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Daniel Westermann

Connecting your PostgreSQL instance to an Oracle database

For integrating data from other systems PostgreSQL has the concept of foreign data wrappers. Many of these exist for different types of systems. In this post I’ll look into how you may connect PostgreSQL to Oracle.

The home of the foreign data wrapper for Oracle (as most of the PostgreSQL stuff) is on github. If you do not want to clone the git repository you can download it from the PostgreSQL extension network, too.

For building oracle_fdw you’ll need to download the Basic and SDK package of the Oracle instance client. For simplicity I’ll use the rpm versions.

Make sure that pg_config is in your path and you have installed both the Oracle instant client basic and sdk packages:

postgres@oel7:/home/postgres/$ which pg_config
/u01/app/postgres/product/94/db_1/bin/pg_config
postgres@oel7:/home/postgres/$ unzip oracle_fdw-1.2.0.zip
postgres@oel7:/home/postgres/$ sudo yum localinstall oracle-instantclient12.1-basic-12.1.0.2.0-1.x86_64.rpm oracle-instantclient12.1-devel-12.1.0.2.0-1.x86_64.rpm
postgres@oel7:/home/postgres/$ cd oracle_fdw-1.2.0
postgres@oel7:/home/postgres/oracle_fdw-1.2.0/$ make
postgres@oel7:/home/postgres/oracle_fdw-1.2.0/$ make install

Quite easy. Let’s see if it really works:

postgres@oel7:/home/postgres/oracle_fdw-1.2.0/ [PG1] psql postgres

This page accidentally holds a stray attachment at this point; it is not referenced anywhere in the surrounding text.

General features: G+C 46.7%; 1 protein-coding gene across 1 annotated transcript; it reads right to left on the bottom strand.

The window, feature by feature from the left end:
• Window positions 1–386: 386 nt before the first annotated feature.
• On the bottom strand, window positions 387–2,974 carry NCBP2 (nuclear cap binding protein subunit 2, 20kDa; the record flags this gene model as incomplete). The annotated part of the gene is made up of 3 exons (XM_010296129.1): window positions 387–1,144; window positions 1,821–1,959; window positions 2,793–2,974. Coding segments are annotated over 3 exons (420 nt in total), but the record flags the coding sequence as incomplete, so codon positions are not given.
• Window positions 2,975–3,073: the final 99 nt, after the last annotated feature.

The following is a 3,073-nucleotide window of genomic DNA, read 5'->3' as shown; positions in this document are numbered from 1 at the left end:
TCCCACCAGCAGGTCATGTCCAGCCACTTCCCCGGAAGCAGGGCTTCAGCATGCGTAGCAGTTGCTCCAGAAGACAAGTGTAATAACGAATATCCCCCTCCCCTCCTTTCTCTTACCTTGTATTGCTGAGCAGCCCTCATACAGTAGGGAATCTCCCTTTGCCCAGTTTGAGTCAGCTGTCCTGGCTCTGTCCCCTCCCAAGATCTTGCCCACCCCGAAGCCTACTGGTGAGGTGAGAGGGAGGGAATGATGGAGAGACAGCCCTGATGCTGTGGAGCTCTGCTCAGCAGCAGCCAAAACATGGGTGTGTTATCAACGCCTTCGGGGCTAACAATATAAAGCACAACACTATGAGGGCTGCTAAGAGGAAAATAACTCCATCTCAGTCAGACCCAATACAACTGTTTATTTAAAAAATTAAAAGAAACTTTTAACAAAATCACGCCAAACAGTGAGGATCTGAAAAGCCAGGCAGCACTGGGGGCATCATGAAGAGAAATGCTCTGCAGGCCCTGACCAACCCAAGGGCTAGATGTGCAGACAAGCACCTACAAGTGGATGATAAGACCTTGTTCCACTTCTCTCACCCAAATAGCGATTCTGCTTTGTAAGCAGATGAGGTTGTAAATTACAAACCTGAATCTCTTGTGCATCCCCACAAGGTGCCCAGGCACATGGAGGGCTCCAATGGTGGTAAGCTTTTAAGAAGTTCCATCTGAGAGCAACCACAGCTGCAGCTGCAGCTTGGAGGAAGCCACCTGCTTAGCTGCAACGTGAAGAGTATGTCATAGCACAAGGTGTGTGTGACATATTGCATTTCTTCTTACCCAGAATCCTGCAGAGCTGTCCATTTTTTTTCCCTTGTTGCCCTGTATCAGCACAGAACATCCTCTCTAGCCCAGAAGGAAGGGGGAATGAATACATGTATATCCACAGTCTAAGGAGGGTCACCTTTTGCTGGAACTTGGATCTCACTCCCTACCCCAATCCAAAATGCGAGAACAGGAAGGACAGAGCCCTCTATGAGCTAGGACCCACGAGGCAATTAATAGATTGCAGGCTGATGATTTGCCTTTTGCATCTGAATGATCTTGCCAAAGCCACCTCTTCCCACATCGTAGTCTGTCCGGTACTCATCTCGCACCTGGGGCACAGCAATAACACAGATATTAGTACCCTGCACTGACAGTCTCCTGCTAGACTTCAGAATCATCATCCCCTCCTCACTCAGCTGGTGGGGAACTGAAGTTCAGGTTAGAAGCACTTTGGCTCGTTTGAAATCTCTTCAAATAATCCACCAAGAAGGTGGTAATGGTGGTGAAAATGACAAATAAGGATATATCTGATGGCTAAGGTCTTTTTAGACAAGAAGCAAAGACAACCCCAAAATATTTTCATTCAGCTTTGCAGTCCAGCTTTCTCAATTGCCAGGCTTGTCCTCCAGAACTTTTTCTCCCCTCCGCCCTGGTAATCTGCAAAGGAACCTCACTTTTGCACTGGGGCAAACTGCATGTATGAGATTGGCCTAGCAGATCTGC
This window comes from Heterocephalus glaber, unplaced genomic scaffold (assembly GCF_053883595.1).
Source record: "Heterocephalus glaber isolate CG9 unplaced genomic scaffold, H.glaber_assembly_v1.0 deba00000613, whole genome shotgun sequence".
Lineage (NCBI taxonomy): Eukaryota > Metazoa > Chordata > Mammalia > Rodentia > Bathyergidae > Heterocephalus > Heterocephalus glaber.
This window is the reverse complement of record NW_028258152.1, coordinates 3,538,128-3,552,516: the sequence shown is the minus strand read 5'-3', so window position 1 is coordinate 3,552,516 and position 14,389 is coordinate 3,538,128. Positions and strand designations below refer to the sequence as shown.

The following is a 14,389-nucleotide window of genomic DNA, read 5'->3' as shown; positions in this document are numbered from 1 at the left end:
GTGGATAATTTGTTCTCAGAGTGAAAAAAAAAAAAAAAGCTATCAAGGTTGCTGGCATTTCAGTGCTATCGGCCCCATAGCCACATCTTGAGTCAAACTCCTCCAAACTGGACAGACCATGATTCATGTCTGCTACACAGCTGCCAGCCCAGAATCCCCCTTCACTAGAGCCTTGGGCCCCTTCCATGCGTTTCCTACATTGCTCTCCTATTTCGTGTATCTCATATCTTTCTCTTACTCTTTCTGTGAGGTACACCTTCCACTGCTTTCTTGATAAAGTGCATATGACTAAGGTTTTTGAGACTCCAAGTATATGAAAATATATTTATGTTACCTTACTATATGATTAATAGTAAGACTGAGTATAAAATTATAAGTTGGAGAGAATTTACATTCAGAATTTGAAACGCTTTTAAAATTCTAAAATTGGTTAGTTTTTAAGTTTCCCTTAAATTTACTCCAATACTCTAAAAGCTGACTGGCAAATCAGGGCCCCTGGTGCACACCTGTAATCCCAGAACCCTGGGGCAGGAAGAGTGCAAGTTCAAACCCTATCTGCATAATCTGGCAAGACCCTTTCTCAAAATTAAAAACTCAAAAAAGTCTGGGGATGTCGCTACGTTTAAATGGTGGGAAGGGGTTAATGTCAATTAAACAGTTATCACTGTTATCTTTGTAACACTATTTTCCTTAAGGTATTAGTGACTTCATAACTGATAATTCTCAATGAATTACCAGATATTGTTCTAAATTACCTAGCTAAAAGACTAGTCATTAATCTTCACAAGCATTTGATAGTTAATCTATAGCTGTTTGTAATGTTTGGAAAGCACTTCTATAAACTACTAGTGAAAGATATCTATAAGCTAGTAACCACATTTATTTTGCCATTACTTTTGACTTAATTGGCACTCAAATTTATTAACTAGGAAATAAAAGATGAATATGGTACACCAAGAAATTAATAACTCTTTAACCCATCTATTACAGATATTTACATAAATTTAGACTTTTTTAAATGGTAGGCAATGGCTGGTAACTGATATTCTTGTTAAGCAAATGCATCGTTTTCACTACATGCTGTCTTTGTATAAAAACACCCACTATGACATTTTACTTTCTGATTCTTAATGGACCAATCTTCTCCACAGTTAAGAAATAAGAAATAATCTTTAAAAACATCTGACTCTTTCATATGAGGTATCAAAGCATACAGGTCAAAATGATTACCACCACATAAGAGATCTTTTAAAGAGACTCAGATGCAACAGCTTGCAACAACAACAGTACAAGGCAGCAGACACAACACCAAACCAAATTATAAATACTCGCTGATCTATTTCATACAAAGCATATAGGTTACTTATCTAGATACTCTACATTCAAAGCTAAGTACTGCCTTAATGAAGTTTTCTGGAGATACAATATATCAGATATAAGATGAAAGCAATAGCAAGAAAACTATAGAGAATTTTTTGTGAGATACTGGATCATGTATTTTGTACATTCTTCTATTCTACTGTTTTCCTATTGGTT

psql (9.4.1dbi services)
Type "help" for help.

postgres=# create extension oracle_fdw;
ERROR:  could not load library "/u01/app/postgres/product/94/db_1/lib/oracle_fdw.so": libclntsh.so.12.1: cannot open shared object file: No such file or directory

Ok, we need to set LD_LIBRARY_PATH to include the Oracle libraries and restart PostgreSQL:

postgres@oel7:/home/postgres/oracle_fdw-1.2.0/$ export LD_LIBRARY_PATH=/usr/lib/oracle/12.1/client64/lib/
postgres@oel7:/home/postgres/oracle_fdw-1.2.0/$ pg_ctl -D /u02/pgdata/PG1 restart -m fast
postgres@oel7:/home/postgres/oracle_fdw-1.2.0/$ psql postgres
psql (9.4.1dbi services)
Type "help" for help.

postgres=# create extension oracle_fdw;
CREATE EXTENSION

Better. Foreign data wrappers work by defining foreign servers and user mappings:

postgres=# create server oracle foreign data wrapper oracle_fdw options (dbserver '//192.168.22.242/PROD.local' );
CREATE SERVER
postgres=# create user mapping for postgres server oracle options (user 'A', password 'a');
CREATE USER MAPPING

My Oracle database has a user called “A” with “a” as the password. Now we need to create the foreign table that should look like the table in Oracle and once this is done we should be able to select:

postgres=# create foreign table INTERVAL_SALES ( prod_id int not null, time_id date, amount_sold numeric) server oracle options (schema 'A', table 'INTERVAL_SALES');
CREATE FOREIGN TABLE
postgres=# select count(*) from INTERVAL_SALES;
 count 
-------
     3
(1 row)

Cool. We even can write to Oracle (Make sure to read the readme of oracle_fdw for understanding the “key” option which is mandatory for updates):

 -- oracle
SQL> select * from "A"."INTERVAL_SALES";

   PROD_ID TIME_ID   AMOUNT_SOLD
---------- --------- -----------
	 1 04-MAY-15	       1
	 2 08-MAY-16	       1
	 3 13-MAY-17	       1
-- postgres
postgres=# insert into INTERVAL_SALES values ( 4, current_date, 5 );
INSERT 0 1

Lets check the data on the Oracle side:

--oracle
SQL> select * from "A"."INTERVAL_SALES";

   PROD_ID TIME_ID   AMOUNT_SOLD
---------- --------- -----------
	 1 04-MAY-15	       1
	 2 08-MAY-16	       1
	 3 13-MAY-17	       1
	 4 18-AUG-15	       5

Looks good. You now have access to the data hosted in an Oracle database and can start working with it.

Again: make sure you read the readme of oracle_fdw, especially the “problems” and “options” sections.

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Daniel Westermann
Daniel Westermann

Senior Consultant and Technology Leader Open Infrastructure